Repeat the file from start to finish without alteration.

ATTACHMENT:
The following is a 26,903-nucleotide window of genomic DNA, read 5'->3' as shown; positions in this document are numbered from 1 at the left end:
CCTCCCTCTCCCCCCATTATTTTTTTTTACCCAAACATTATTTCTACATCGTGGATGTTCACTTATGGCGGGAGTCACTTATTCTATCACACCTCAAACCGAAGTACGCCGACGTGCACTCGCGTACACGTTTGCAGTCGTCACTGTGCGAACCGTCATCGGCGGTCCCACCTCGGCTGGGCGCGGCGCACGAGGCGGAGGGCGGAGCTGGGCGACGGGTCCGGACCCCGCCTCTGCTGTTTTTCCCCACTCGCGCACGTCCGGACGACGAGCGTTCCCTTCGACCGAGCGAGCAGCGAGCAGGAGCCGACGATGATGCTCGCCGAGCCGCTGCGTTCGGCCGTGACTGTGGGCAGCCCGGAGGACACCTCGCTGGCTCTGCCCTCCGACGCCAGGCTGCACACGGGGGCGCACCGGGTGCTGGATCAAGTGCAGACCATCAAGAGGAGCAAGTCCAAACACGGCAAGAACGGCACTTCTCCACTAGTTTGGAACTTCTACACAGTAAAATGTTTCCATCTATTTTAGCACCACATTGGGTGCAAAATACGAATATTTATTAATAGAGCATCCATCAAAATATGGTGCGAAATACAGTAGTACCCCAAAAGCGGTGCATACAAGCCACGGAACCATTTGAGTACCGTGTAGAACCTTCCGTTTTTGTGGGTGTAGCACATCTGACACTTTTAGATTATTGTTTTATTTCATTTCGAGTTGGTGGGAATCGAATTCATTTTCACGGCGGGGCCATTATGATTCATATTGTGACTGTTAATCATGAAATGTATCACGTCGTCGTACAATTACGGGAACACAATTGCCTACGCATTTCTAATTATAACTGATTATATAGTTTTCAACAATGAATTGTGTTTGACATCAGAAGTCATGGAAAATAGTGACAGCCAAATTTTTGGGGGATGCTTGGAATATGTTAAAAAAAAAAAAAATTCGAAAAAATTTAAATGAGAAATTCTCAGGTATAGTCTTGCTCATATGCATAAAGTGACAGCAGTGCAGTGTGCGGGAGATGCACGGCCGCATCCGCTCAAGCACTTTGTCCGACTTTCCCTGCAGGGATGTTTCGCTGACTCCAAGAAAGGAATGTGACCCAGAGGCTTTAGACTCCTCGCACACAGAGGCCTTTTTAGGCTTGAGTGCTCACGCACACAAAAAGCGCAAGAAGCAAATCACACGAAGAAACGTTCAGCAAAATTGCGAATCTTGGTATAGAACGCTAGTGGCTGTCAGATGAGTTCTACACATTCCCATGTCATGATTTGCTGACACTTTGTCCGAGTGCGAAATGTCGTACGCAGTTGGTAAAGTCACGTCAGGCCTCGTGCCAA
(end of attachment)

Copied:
The following is a 26,903-nucleotide window of genomic DNA, read 5'->3' as shown; positions in this document are numbered from 1 at the left end:
CCTCCCTCTCCCCCCATTATTTTTTTTTACCCAAACATTATTTCTACATCGTGGATGTTCACTTATGGCGGGAGTCACTTATTCTATCACACCTCAAACCGAAGTACGCCGACGTGCACTCGCGTACACGTTTGCAGTCGTCACTGTGCGAACCGTCATCGGCGGTCCCACCTCGGCTGGGCGCGGCGCACGAGGCGGAGGGCGGAGCTGGGCGACGGGTCCGGACCCCGCCTCTGCTGTTTTTCCCCACTCGCGCACGTCCGGACGACGAGCGTTCCCTTCGACCGAGCGAGCAGCGAGCAGGAGCCGACGATGATGCTCGCCGAGCCGCTGCGTTCGGCCGTGACTGTGGGCAGCCCGGAGGACACCTCGCTGGCTCTGCCCTCCGACGCCAGGCTGCACACGGGGGCGCACCGGGTGCTGGATCAAGTGCAGACCATCAAGAGGAGCAAGTCCAAACACGGCAAGAACGGCACTTCTCCACTAGTTTGGAACTTCTACACAGTAAAATGTTTCCATCTATTTTAGCACCACATTGGGTGCAAAATACGAATATTTATTAATAGAGCATCCATCAAAATATGGTGCGAAATACAGTAGTACCCCAAAAGCGGTGCATACAAGCCACGGAACCATTTGAGTACCGTGTAGAACCTTCCGTTTTTGTGGGTGTAGCACATCTGACACTTTTAGATTATTGTTTTATTTCATTTCGAGTTGGTGGGAATCGAATTCATTTTCACGGCGGGGCCATTATGATTCATATTGTGACTGTTAATCATGAAATGTATCACGTCGTCGTACAATTACGGGAACACAATTGCCTACGCATTTCTAATTATAACTGATTATATAGTTTTCAACAATGAATTGTGTTTGACATCAGAAGTCATGGAAAATAGTGACAGCCAAATTTTTGGGGGATGCTTGGAATATGTTAAAAAAAAAAAAAATTCGAAAAAATTTAAATGAGAAATTCTCAGGTATAGTCTTGCTCATATGCATAAAGTGACAGCAGTGCAGTGTGCGGGAGATGCACGGCCGCATCCGCTCAAGCACTTTGTCCGACTTTCCCTGCAGGGATGTTTCGCTGACTCCAAGAAAGGAATGTGACCCAGAGGCTTTAGACTCCTCGCACACAGAGGCCTTTTTAGGCTTGAGTGCTCACGCACACAAAAAGCGCAAGAAGCAAATCACACGAAGAAACGTTCAGCAAAATTGCGAATCTTGGTATAGAACGCTAGTGGCTGTCAGATGAGTTCTACACATTCCCATGTCATGATTTGCTGACACTTTGTCCGAGTGCGAAATGTCGTACGCAGTTGGTAAAGTCACGTCAGGCCTCGTGCCAA